Pros:The first half was a delight.
Cons:The second half wasn't.
The Bottom Line: I normally enjoy Brockmann's stories with her characters that travel among the various books. Unfortunately, this book falls a bit flat in the second half.
I absolutely loved the first half of Suzanne Brockmann's Breaking Point. With characters that I "know" from Brockmann's previous novels, I felt right at home, enjoying a wonderful story, told in different timelines. What a shame that the second half of the book was such a disappointment.
In "Over The Edge", we first met Max and Gina. They met each other during a hijacking crisis. Breaking Point starts out four years later, with Max and Gina estranged from each other. But Max has just received word that Gina has been killed in Germany. He rushes off to identify her body, only to discover that it's not her inside the body bag. Now he's on a quest - to find her, to declare his love for her, and to bring her back home.
But this is no mushy love-story. Because Gina, while not lying in that body bag, is in danger. She and her friend Molly have been kidnapped. It seems the kidnappers want something (well, someone), and they've taken the women to use as bargaining chips.
As I said, I loved the first half of this book! We get completely filled in on the events of the past four years, as the story bounces around three different timelines. But don't fret if you haven't read any of the prior books. There's plenty of explanation in this book. We learn all about Gina's recovery from the trauma of the hijacking, and about Max and Gina's relationship. And we understand why, ultimately, she left him and went halfway around the world. At the same time, we follow Gina and Molly in the present day, learning about the events that will lead to their kidnapping, and to Gina's mistakenly being declared dead.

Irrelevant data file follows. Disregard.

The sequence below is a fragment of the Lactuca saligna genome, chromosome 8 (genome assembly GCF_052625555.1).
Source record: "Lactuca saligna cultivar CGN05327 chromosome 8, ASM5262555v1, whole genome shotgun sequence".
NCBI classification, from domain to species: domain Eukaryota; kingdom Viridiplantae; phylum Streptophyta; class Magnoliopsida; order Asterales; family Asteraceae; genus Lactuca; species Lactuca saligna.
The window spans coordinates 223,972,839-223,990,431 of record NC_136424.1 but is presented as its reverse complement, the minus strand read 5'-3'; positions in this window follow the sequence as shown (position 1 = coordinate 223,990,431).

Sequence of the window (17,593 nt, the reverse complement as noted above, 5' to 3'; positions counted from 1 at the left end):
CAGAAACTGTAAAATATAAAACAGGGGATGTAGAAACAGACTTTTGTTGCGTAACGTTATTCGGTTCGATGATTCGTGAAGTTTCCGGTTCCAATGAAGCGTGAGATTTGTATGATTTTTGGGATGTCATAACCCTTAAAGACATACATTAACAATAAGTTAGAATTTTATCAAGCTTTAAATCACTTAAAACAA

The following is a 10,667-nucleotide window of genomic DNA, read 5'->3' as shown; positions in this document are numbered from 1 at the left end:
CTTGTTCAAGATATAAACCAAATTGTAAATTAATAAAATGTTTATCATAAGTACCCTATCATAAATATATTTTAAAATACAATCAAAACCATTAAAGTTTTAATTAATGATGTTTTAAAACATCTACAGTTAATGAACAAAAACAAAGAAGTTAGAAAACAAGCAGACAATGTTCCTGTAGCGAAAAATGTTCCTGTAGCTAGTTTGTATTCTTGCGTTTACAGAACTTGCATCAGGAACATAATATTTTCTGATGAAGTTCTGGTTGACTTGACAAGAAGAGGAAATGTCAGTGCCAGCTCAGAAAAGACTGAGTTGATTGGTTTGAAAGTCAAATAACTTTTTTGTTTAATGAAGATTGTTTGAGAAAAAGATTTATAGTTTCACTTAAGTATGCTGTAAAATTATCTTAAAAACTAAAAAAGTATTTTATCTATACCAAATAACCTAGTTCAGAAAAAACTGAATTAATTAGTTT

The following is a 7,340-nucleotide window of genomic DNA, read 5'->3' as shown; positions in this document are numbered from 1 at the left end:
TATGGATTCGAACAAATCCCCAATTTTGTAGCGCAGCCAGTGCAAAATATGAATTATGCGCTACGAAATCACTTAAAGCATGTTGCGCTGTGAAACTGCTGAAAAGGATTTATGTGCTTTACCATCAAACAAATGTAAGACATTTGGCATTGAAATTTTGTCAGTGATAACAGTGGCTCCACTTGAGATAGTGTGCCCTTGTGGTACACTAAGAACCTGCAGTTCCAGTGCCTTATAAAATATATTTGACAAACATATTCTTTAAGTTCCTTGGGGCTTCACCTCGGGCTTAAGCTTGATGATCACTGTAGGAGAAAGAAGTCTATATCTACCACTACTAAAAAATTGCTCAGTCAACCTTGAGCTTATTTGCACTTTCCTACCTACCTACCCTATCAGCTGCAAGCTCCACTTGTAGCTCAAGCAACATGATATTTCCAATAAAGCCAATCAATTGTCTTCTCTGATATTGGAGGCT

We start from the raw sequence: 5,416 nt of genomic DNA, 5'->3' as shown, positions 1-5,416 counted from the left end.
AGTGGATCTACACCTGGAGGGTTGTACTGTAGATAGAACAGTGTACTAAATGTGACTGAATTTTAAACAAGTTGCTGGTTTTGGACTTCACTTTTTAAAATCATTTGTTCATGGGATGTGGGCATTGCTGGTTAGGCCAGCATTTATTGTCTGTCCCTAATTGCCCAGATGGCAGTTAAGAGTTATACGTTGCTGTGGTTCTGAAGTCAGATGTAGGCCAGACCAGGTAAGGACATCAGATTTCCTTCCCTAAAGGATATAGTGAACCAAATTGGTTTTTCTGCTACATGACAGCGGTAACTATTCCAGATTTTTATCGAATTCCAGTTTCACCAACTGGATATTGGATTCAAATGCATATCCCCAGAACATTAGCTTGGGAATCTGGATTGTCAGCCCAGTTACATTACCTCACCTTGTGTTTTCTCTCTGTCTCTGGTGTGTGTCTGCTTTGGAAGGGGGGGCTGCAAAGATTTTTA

All of that was very exciting to read! I was flipping the pages so fast, to get to the next part of the story. I loved that Max was going around the world to save the love of his life. And I loved the deep friendship between Molly and Gina. You really got a sense that each would die to help the other. Max has his assistant Jules, and Molly's husband Jones with him. As he does in some of Brockmann's other novels, lovable gay Jules provides the comic relief needed when the circumstances are so dire.
So why was the second half such a disappointment? Once Max catches up to Gina, the "rescue mission" fills up the entire second half of the book. It is WAY too long, way too convoluted, and there's way too much silly, nonsensical stuff tossed in at the same time. At one point, the group is holed up in a bunker, surrounded by a very hostile army of people with guns, not to mention the fact that a tank is on its way to destroy the bunker. And, yet, the group spends time complaining about the food in the bunker. Max and Gina have long, drawn out discussions with each other about what went wrong in their relationship. Molly and her husband and are also arguing. I'm sorry, but can't this stuff wait for another time? How about just concentrating on the problem at hand? With all the mindless chit-chat going on, you'd think they were at a beach party rather than in a life-and-death situation.
My other problem with the book is that the two relationships (Gina/Max and Molly/Jones) suffer from such similar problems. Why do we need two relationships where one person is self-conscious about their age differences? Why do we need two relationships where they love each other, but can't seem to see eye-to-eye for various reasons? And in both relationships, people are afraid to say what they're really thinking, thus opportunities to really connect are missed. It's OK to explore these issues in one couple, but I didn't need to read the same stuff over and over in both relationships.
Overall, I enjoyed this book, and still recommend it, especially if you've been following Brockmann's previous books. But it's not her best effort.
Gone Too Far
Over The Edge
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